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Unformatted text preview: 1 Random Processes Textbook: Probability, Random Variables and Stochastic Processes, 4th edition, By Athanasios Papoulis and S. U. Pillai Teacher: K SinHorng Chen Office: Engineering Building #4, Rm. 805 Tel: ext. 31822 email: schen@mail.nctu.edu.tw 2 Review of Probability Theory 3 Probability Define a probability space S as a set comprising all outcomes i of an experiment. Define an event A as a set of i . So, A S . We can use the Set Theory to explain the theory of probability. 4 Assign to each event A a real number ( ) P A . We call it the probability of event A . Probability must satisfy the following three axioms: 1. ( ) P A 2. ( ) 1 P S = 3. If { } AB = , then ( ) ( ) ( ) P A B P A P B + = + Countable spaces: If S is composed of N outcomes, we call it a countable space. Here N is a finite number. In a countable space, we can use ( ) i i P P = to find the probability for any event. 5 If S is composed of uncountable infinity of elements, we can not use the probabilities of its outcomes to calculate the probability of an event We must use other method to define probability. The conditional probability of event A given event U can be defined as ( ) (  ) ( ) P AU P A U P U = where ( ) P U . 6 Total probability: The probability of B can be calculated by the combination of its conditional probabilities given events i A from a partition of S , i.e., 1 1 ( ) (  ) ( ) (  ) ( ) n n P B P B A P A P B A P A = + + where the event set { } 1 n A A form a partition of S . Note: for and i j i i A A i j A S = = Bayes Theorem (  ) ( ) (  ) ( ) i i i P B A P A P A B P B = 7 Events A and B are independent, if ( ) ( ) ( ) P AB P A P B = The Cartesian Product 1 2 S S S = of two experiment spaces form a space S . Its events are formed by the Cartesian Product A B of two events 1 2 and A S B S . If 1 2 and S S are independent experiments, then ( ) ( ) ( ) P A B P A P B = for any 1 2 , A S B S . Bernoulli trials: If a set consists of n elements, then the number of its subsets comprising k elements is ! !( )! n n k k n k =  . 8 If the probability of head is ( ) P h p = when we toss a coin, then the probability that k times of head occur when we toss the coin n times is ( ) k n k n n P k p q k = , where 1 q p =  . If the probability of event A in an experiment space is p , then the probability that event A occurs k times when we repeat the experiment n times is the same as that shown above. 9 Random Variable (RV) If we map all experimental outcomes i of a probability space S to real values i x R , then { } x x is an event. The event is the set of all outcomes i that are assigned to real values less than x ....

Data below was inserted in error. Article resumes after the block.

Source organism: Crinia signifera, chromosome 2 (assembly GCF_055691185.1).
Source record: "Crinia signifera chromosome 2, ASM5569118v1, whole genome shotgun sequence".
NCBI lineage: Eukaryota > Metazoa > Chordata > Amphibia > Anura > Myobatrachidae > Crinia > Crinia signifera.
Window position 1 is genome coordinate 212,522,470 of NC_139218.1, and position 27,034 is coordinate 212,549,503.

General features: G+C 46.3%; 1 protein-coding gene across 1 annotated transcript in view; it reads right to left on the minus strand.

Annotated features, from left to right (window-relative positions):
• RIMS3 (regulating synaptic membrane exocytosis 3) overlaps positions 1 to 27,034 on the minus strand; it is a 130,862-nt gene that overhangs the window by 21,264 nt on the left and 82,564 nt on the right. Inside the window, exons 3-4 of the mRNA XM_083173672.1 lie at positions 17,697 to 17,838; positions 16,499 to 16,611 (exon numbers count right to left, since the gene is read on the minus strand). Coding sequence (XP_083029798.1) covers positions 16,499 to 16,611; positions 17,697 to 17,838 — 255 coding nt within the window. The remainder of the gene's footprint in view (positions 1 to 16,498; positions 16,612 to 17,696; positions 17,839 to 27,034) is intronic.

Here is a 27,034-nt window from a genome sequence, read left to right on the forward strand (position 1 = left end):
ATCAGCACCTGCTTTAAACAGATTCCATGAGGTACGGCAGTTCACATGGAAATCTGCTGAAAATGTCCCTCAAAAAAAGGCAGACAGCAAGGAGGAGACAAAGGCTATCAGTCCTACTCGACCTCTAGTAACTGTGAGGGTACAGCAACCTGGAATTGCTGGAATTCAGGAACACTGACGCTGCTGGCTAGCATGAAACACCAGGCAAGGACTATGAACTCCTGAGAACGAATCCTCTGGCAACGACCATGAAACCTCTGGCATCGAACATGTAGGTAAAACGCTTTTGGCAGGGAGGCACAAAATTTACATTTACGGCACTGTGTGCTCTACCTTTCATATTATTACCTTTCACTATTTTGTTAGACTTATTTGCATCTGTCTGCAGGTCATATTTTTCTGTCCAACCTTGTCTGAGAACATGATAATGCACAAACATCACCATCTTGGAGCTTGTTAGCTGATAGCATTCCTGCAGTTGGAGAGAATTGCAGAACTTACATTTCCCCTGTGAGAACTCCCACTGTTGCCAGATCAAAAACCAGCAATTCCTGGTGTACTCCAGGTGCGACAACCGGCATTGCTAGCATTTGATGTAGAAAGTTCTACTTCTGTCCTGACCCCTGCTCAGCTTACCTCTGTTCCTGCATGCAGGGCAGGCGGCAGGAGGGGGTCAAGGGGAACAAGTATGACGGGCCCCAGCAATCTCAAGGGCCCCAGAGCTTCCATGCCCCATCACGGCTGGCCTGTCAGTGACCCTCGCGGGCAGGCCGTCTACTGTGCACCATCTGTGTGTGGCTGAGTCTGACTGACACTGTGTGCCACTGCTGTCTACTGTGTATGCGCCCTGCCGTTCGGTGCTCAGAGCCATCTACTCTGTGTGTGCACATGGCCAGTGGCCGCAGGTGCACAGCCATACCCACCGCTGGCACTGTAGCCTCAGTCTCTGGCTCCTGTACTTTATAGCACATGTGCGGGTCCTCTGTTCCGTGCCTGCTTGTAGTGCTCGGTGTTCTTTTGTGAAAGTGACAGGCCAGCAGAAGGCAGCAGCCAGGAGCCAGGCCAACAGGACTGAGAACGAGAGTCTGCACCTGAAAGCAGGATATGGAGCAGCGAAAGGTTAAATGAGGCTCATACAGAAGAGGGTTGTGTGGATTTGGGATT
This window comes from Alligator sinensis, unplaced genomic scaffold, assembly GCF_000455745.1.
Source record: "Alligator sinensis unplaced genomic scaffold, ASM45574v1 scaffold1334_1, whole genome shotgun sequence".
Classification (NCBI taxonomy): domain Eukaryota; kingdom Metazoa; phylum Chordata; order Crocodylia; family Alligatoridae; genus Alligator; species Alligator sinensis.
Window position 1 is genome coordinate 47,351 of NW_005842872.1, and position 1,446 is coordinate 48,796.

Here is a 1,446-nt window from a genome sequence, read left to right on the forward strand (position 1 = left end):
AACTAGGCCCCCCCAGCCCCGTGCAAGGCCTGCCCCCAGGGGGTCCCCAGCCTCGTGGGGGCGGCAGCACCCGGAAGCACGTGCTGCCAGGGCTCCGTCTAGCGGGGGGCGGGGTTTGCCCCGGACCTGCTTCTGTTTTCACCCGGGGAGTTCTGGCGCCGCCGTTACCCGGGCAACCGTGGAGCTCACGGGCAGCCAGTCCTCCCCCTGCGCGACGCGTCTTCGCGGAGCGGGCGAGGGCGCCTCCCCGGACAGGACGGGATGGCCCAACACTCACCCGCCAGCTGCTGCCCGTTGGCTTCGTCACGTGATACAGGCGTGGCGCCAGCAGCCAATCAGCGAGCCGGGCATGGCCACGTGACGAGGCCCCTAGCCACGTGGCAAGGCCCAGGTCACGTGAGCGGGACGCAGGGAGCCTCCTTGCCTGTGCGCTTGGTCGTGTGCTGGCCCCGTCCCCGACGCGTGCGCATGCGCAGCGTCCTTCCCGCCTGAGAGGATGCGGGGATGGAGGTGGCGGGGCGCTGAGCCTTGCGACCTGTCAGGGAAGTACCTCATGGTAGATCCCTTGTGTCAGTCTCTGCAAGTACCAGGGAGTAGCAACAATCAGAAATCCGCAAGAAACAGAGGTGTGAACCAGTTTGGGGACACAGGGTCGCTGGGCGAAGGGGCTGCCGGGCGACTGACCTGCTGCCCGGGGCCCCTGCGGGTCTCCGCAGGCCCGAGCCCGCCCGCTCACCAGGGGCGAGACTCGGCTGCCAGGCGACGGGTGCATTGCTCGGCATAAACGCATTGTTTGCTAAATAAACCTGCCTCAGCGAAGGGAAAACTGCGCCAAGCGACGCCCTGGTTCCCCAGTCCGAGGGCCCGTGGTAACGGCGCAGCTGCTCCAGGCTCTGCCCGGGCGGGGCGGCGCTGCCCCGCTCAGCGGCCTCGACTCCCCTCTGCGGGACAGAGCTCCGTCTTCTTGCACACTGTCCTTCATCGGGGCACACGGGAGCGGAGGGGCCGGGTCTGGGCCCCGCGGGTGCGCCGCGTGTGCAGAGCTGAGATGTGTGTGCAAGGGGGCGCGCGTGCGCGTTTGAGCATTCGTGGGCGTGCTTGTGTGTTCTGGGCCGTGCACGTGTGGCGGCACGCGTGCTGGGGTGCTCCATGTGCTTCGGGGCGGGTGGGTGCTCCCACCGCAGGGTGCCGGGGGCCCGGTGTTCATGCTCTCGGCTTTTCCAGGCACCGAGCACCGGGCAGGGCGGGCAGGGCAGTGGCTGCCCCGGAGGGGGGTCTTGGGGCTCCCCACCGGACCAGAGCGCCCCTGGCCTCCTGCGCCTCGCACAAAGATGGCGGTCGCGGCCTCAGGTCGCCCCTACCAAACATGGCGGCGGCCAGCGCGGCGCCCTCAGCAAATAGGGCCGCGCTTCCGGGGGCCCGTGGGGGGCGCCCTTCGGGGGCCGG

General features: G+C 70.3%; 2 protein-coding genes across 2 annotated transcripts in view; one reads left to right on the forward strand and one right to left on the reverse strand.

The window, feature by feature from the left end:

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 Fall '08
 SinHorngChen

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